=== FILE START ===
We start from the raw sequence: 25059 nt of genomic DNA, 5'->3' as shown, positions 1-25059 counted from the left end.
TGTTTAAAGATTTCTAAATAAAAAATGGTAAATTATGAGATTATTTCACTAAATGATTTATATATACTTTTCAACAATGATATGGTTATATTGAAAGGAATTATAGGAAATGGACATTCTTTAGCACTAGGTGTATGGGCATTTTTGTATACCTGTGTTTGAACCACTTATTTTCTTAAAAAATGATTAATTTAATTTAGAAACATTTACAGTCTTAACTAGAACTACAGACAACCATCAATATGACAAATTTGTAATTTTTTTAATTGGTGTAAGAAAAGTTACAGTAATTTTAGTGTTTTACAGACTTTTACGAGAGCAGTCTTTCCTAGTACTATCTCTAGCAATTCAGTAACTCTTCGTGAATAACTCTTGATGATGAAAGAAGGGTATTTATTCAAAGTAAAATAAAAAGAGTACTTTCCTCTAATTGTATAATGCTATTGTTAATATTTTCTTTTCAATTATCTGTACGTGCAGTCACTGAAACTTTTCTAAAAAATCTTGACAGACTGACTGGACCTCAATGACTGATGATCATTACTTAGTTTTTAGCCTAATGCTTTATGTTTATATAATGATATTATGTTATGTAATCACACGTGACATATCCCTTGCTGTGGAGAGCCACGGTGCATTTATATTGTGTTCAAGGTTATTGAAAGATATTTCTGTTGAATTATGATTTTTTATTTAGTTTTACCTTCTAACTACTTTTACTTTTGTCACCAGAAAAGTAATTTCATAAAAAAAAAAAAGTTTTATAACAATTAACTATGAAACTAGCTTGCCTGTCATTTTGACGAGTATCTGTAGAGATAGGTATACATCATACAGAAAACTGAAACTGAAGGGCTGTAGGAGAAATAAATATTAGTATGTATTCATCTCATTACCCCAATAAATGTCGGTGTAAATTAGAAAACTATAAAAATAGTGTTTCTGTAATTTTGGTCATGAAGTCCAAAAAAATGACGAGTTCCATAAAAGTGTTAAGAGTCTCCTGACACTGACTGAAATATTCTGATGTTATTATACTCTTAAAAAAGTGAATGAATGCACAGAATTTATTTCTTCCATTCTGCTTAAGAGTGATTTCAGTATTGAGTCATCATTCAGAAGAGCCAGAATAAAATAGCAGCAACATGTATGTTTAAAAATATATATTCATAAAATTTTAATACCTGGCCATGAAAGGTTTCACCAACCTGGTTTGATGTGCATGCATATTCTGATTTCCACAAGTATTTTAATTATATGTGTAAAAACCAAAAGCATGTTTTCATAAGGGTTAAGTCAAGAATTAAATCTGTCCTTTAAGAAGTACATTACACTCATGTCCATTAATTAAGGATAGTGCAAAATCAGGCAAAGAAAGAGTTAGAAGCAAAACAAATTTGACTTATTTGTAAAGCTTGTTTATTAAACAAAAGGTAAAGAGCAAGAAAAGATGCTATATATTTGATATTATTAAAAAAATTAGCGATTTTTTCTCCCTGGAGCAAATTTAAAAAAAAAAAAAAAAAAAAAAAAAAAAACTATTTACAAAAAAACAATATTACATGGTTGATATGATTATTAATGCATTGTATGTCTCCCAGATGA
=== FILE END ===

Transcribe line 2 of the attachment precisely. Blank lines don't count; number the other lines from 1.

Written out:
TGTTTAAAGATTTCTAAATAAAAAATGGTAAATTATGAGATTATTTCACTAAATGATTTATATATACTTTTCAACAATGATATGGTTATATTGAAAGGAATTATAGGAAATGGACATTCTTTAGCACTAGGTGTATGGGCATTTTTGTATACCTGTGTTTGAACCACTTATTTTCTTAAAAAATGATTAATTTAATTTAGAAACATTTACAGTCTTAACTAGAACTACAGACAACCATCAATATGACAAATTTGTAATTTTTTTAATTGGTGTAAGAAAAGTTACAGTAATTTTAGTGTTTTACAGACTTTTACGAGAGCAGTCTTTCCTAGTACTATCTCTAGCAATTCAGTAACTCTTCGTGAATAACTCTTGATGATGAAAGAAGGGTATTTATTCAAAGTAAAATAAAAAGAGTACTTTCCTCTAATTGTATAATGCTATTGTTAATATTTTCTTTTCAATTATCTGTACGTGCAGTCACTGAAACTTTTCTAAAAAATCTTGACAGACTGACTGGACCTCAATGACTGATGATCATTACTTAGTTTTTAGCCTAATGCTTTATGTTTATATAATGATATTATGTTATGTAATCACACGTGACATATCCCTTGCTGTGGAGAGCCACGGTGCATTTATATTGTGTTCAAGGTTATTGAAAGATATTTCTGTTGAATTATGATTTTTTATTTAGTTTTACCTTCTAACTACTTTTACTTTTGTCACCAGAAAAGTAATTTCATAAAAAAAAAAAAGTTTTATAACAATTAACTATGAAACTAGCTTGCCTGTCATTTTGACGAGTATCTGTAGAGATAGGTATACATCATACAGAAAACTGAAACTGAAGGGCTGTAGGAGAAATAAATATTAGTATGTATTCATCTCATTACCCCAATAAATGTCGGTGTAAATTAGAAAACTATAAAAATAGTGTTTCTGTAATTTTGGTCATGAAGTCCAAAAAAATGACGAGTTCCATAAAAGTGTTAAGAGTCTCCTGACACTGACTGAAATATTCTGATGTTATTATACTCTTAAAAAAGTGAATGAATGCACAGAATTTATTTCTTCCATTCTGCTTAAGAGTGATTTCAGTATTGAGTCATCATTCAGAAGAGCCAGAATAAAATAGCAGCAACATGTATGTTTAAAAATATATATTCATAAAATTTTAATACCTGGCCATGAAAGGTTTCACCAACCTGGTTTGATGTGCATGCATATTCTGATTTCCACAAGTATTTTAATTATATGTGTAAAAACCAAAAGCATGTTTTCATAAGGGTTAAGTCAAGAATTAAATCTGTCCTTTAAGAAGTACATTACACTCATGTCCATTAATTAAGGATAGTGCAAAATCAGGCAAAGAAAGAGTTAGAAGCAAAACAAATTTGACTTATTTGTAAAGCTTGTTTATTAAACAAAAGGTAAAGAGCAAGAAAAGATGCTATATATTTGATATTATTAAAAAAATTAGCGATTTTTTCTCCCTGGAGCAAATTTAAAAAAAAAAAAAAAAAAAAAAAAAAAAACTATTTACAAAAAAACAATATTACATGGTTGATATGATTATTAATGCATTGTATGTCTCCCAGATGA